Moving to Spain in the Summer? Here´s some hot tips!

Moving to Spain in the Summer

While the idea of relocating to Spain during the summer might sound appealing, there are some special considerations you should bear in mind. This article outlines the potential challenges with summer moves to Spain to help you make an informed decision.

Challenges of Moving in Summer

Administrative Delays: Summer is a popular time for holidays in Spain, which can lead to delays in administrative services and processing essential paperwork. Whether you’re trying to obtain a criminal record check in the UK, booking appointments, or requesting other essential documents, be prepared for things to move more slowly in the summer.

Shorter Working Hours: Spain experiences some seriously high temperatures in July and August, so many professionals and offices switch to an 8 a.m. to 2 p.m. schedule, primarily due to the heat but also due to family commitments, as Spanish school holidays run from late June to early September.

Travel and Accommodation: Summer is peak tourist season, so not only is travelling more expensive, but the price of accommodation jumps too. Finding long-term rentals can be challenging as many properties are booked for holiday lets. Be careful of committing to a “winter rent”, too. People moving in summer often take a short-term rental until the longer-term rentals hit the market towards the end of September. Going for a six-month winter rental with the aim of securing a longer-term rental before the summer hits again is not always a good idea. Don’t be caught short and homeless just before the summer season kicks in!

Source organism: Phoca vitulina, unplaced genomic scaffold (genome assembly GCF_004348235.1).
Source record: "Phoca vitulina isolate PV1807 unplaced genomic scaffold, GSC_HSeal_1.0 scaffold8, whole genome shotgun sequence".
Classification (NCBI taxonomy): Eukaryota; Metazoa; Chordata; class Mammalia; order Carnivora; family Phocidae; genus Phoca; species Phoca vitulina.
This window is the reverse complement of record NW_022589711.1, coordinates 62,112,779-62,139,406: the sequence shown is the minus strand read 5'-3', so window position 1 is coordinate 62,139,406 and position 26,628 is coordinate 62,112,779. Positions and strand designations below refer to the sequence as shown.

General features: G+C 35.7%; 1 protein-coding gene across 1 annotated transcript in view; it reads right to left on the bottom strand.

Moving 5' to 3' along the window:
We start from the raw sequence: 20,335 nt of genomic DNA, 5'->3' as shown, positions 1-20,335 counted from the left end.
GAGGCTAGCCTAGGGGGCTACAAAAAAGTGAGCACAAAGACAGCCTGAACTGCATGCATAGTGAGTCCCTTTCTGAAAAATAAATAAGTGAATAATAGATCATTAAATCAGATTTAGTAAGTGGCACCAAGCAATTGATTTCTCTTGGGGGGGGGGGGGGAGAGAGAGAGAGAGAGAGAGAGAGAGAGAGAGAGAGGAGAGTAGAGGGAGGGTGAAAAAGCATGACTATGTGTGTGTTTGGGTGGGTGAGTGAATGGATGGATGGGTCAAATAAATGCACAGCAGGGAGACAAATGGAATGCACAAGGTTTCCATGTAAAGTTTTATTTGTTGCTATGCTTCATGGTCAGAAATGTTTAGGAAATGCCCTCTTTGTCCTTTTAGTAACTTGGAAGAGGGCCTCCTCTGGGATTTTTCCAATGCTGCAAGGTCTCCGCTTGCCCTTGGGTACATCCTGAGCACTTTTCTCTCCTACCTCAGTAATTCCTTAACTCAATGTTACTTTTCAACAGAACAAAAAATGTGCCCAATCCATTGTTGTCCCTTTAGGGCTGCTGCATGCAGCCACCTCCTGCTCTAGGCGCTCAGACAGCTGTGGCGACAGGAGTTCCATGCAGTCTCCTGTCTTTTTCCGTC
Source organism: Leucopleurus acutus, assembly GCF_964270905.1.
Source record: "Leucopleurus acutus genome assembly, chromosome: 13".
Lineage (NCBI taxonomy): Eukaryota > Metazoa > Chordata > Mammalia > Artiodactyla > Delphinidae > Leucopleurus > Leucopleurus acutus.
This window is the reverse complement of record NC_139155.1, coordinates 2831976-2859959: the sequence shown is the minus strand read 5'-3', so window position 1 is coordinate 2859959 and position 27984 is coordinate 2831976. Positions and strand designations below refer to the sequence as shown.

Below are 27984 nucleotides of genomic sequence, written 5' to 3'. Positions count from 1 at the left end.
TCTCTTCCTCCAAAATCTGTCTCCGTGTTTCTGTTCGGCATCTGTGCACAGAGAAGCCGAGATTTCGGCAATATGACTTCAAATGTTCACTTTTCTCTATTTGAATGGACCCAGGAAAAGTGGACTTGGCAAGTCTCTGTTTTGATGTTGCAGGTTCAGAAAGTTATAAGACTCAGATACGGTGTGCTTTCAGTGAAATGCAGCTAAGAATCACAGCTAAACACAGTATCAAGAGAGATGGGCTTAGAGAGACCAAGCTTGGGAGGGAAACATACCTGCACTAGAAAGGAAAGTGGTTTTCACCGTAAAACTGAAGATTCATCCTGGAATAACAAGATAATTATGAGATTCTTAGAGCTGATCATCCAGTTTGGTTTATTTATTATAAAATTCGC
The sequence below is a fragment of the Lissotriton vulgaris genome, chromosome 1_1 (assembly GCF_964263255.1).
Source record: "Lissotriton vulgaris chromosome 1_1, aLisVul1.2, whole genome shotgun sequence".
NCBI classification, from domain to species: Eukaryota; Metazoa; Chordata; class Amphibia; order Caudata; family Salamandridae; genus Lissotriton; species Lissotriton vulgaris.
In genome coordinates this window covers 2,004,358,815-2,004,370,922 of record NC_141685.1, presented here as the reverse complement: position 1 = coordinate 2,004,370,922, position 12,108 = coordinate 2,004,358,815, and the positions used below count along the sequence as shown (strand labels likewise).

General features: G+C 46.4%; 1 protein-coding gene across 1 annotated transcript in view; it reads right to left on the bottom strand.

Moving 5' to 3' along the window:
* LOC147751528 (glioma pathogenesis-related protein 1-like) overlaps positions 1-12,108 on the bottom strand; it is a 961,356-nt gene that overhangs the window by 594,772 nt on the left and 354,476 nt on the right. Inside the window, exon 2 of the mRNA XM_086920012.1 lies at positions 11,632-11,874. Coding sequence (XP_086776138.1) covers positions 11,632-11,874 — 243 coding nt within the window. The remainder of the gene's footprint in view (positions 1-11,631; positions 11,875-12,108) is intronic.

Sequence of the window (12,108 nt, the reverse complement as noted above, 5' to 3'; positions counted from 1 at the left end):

The Heat: Spain’s summer heat is intense. While it’s perfect for a day at the beach, it can make the logistics of moving, such as packing and transporting belongings, physically taxing. Planning movers (and shakers) to help you, plus an adequate supply of refreshments is a must! 

Despite the challenges, many people relocate during the summer for tax reasons. By moving in the second half of the year and spending less than 183 days in Spain, you can avoid becoming a fiscal resident until the following year. This delay can have implications for capital gains taxes, especially for those who have recently sold properties.

Moving to Spain is an exciting adventure, but timing is crucial. While summer offers the allure of sunny days and bustling local festivities, it also brings with it certain challenges. From administrative delays to the scorching heat, there’s a lot to consider. If you’re contemplating a summer move, weigh the pros and cons and ensure you’re well-prepared for the unique demands of the season.

Fancy watching more videos about events and festivals in Spain, check out the video below 👇

Share this page on social media